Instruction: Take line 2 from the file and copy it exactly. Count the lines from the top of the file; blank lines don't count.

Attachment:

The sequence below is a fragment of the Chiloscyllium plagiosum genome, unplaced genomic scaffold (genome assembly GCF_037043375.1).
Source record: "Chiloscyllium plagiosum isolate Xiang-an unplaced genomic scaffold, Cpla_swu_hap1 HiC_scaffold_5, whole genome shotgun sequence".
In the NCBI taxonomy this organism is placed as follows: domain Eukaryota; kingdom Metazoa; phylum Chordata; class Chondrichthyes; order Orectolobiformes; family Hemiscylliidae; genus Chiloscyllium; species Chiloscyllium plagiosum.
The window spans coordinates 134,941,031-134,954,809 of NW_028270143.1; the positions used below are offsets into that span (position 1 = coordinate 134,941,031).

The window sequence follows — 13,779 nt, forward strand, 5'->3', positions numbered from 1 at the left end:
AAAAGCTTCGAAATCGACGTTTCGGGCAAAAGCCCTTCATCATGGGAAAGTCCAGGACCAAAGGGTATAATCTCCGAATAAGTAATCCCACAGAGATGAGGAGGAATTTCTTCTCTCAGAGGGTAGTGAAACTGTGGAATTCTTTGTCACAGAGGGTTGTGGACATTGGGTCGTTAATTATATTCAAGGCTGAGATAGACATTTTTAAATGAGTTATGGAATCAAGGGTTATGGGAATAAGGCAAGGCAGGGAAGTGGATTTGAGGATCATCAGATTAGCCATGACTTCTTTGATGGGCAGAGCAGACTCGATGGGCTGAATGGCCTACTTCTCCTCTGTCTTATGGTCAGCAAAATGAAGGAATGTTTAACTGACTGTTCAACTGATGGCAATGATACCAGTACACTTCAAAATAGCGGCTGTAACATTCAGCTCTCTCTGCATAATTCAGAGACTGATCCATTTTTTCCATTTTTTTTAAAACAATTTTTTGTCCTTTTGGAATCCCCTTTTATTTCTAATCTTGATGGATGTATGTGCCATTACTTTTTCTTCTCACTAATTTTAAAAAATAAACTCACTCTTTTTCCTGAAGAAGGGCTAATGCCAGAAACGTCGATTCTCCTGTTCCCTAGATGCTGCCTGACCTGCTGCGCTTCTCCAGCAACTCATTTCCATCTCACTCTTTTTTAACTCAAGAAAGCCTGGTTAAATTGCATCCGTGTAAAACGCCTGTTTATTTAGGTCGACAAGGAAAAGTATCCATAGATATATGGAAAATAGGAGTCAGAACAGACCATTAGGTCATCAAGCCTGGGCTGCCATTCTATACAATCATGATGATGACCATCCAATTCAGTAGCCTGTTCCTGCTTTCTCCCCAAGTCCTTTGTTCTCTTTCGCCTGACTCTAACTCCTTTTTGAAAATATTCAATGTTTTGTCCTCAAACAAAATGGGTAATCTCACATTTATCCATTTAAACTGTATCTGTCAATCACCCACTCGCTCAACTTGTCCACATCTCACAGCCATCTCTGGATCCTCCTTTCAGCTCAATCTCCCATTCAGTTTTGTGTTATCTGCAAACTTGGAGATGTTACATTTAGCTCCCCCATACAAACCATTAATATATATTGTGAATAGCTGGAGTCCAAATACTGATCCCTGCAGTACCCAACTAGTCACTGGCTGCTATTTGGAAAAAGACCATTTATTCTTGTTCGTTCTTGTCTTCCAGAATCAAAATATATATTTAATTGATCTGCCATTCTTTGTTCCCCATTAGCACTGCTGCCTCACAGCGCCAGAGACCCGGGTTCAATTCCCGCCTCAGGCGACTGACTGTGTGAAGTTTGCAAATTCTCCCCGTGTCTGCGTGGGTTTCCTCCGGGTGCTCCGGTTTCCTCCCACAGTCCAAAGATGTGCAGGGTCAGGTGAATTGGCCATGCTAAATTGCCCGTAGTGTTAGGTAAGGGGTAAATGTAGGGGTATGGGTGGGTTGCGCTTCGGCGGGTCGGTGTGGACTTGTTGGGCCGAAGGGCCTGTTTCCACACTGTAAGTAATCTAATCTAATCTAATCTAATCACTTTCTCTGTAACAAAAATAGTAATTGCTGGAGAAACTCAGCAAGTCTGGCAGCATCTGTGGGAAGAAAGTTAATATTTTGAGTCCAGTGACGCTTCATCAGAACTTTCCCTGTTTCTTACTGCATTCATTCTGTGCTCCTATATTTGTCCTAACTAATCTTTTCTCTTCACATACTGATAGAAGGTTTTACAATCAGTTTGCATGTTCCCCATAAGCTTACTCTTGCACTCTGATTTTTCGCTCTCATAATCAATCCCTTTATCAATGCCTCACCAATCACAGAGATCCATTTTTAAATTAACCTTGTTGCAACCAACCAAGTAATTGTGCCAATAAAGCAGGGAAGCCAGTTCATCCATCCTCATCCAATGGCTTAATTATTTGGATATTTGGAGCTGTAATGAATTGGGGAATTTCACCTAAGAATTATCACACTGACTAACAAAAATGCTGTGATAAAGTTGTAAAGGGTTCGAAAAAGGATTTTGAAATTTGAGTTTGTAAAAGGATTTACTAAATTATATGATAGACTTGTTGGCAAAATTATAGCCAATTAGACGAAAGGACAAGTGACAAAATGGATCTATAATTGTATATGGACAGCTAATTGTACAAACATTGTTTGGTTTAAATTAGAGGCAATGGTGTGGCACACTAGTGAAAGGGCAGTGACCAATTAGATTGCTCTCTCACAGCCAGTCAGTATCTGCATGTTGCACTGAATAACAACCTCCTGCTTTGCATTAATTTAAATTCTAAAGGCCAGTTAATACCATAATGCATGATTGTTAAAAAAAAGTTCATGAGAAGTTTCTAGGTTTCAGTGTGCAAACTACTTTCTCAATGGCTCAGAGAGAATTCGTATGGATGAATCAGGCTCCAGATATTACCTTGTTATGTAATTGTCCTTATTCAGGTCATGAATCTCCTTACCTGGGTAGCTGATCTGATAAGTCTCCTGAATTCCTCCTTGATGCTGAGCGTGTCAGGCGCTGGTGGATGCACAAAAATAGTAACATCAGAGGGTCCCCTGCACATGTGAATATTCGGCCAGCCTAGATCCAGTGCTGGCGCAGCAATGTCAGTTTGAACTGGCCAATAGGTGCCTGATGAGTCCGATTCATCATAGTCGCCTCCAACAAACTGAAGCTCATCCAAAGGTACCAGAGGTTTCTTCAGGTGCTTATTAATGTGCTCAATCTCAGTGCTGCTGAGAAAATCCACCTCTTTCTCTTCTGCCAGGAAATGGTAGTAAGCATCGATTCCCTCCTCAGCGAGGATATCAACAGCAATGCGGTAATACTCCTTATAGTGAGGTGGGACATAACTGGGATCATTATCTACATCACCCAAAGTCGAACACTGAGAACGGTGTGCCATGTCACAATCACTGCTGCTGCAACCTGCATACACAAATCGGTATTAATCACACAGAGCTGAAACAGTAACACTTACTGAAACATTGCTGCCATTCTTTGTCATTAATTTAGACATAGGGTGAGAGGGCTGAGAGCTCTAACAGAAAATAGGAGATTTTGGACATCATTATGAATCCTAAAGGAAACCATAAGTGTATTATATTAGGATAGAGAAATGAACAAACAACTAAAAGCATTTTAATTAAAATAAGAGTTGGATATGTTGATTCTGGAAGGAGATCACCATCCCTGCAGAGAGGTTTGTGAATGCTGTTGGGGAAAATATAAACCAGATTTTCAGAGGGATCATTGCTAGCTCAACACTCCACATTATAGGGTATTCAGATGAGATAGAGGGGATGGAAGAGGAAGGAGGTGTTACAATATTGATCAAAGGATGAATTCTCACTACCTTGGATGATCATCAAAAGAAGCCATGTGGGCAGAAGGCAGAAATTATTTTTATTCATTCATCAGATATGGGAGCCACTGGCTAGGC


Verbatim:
Source record: "Chiloscyllium plagiosum isolate Xiang-an unplaced genomic scaffold, Cpla_swu_hap1 HiC_scaffold_5, whole genome shotgun sequence".